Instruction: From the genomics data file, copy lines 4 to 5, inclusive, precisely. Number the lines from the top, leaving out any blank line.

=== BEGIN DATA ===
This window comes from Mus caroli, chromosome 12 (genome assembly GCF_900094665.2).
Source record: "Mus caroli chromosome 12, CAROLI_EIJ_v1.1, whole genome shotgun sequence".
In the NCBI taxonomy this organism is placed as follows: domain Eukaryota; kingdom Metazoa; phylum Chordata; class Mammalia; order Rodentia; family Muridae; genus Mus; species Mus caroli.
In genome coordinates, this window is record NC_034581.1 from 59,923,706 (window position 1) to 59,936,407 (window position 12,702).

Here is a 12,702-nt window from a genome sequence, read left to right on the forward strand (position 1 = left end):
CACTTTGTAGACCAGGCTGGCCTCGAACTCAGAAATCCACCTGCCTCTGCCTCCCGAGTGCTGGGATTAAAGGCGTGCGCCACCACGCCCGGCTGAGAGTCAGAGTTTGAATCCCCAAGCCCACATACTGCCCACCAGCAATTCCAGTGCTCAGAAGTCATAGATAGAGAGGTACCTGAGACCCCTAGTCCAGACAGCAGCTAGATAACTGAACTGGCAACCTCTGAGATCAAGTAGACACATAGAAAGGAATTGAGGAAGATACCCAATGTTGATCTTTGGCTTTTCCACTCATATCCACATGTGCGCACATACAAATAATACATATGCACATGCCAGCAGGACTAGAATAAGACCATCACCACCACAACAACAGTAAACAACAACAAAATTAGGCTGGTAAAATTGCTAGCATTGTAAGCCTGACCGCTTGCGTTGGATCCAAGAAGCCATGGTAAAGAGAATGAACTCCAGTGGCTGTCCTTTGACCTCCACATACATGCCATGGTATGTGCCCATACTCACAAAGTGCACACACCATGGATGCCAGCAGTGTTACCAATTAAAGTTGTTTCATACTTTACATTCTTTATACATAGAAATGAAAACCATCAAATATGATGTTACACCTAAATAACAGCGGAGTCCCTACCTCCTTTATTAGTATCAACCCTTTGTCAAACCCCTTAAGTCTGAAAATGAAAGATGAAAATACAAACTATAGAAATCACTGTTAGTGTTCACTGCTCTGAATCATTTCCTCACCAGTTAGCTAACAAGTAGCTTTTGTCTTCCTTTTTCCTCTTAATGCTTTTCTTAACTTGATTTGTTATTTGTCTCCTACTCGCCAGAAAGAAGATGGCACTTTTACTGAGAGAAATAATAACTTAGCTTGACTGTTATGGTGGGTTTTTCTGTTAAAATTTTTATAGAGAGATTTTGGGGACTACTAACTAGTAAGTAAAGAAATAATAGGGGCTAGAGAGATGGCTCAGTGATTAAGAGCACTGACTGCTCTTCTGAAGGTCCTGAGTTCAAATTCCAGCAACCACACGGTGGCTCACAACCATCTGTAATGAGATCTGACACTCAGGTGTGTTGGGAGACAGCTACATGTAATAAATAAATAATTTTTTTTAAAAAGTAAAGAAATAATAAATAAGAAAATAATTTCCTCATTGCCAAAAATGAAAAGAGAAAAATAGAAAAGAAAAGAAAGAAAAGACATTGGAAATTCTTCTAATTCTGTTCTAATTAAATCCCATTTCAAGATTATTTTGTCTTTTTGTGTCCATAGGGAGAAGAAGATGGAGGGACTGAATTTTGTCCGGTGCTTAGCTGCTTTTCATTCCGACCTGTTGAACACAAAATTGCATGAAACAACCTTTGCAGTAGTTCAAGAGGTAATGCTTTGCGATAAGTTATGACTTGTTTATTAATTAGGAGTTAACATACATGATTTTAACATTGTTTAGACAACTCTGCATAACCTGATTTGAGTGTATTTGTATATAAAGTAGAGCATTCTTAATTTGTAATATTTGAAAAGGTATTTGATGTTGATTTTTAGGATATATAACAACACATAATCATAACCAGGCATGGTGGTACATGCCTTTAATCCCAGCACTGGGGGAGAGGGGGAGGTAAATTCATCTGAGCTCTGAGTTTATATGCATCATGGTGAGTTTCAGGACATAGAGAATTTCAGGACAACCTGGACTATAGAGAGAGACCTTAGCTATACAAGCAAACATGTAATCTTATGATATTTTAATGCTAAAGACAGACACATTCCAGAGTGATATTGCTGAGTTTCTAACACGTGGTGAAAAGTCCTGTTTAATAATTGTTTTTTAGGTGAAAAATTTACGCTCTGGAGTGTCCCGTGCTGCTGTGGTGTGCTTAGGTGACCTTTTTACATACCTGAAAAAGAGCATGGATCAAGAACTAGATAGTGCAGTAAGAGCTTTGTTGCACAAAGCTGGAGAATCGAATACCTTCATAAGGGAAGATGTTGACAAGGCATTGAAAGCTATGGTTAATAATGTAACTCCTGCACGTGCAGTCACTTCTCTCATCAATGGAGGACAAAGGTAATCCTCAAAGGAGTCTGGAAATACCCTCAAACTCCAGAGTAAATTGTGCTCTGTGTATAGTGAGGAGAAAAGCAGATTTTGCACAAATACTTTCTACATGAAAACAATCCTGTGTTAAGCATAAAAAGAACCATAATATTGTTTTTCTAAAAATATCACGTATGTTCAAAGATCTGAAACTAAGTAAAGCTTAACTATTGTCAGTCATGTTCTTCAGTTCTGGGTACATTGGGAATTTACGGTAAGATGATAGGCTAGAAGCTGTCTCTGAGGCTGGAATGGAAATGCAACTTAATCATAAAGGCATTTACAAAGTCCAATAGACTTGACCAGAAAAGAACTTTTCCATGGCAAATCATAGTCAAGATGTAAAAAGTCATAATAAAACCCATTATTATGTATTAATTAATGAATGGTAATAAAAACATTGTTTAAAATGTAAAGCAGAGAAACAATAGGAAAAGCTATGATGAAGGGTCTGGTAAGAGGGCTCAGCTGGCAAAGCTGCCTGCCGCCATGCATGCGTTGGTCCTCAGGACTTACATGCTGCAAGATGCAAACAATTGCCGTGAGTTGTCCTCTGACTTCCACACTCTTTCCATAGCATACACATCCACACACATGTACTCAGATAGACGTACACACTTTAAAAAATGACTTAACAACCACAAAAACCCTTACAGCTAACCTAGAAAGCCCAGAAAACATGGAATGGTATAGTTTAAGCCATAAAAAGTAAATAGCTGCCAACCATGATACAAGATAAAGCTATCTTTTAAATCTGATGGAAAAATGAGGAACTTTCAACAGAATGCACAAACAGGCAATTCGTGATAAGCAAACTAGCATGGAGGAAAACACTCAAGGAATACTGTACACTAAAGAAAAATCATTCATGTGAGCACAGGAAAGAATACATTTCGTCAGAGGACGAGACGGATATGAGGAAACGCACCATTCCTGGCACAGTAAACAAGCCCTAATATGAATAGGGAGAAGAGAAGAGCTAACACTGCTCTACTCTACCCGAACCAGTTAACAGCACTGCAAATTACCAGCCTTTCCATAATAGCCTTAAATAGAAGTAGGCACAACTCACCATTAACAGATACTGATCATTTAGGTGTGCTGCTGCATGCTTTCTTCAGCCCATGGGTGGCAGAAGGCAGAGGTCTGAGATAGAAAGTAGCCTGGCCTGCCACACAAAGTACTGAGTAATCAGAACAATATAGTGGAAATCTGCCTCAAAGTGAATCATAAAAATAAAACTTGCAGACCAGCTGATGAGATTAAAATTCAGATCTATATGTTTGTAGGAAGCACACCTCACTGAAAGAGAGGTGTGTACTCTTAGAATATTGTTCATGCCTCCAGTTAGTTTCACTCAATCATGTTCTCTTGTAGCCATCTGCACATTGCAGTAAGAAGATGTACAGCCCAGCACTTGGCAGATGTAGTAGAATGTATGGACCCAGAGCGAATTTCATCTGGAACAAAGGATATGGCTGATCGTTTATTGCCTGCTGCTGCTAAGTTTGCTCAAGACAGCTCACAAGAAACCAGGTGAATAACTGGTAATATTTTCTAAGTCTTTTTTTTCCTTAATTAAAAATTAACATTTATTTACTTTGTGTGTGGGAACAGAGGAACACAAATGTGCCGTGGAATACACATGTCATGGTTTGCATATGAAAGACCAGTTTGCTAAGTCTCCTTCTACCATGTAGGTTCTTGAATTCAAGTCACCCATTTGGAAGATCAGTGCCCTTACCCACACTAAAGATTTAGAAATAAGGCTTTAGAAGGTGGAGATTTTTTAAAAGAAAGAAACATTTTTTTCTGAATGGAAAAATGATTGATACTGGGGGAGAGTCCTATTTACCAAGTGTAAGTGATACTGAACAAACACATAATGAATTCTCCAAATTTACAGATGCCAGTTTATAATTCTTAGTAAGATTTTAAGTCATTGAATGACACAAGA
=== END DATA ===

In genome coordinates, this window is record NC_034581.1 from 59,923,706 (window position 1) to 59,936,407 (window position 12,702).

Here is a 12,702-nt window from a genome sequence, read left to right on the forward strand (position 1 = left end):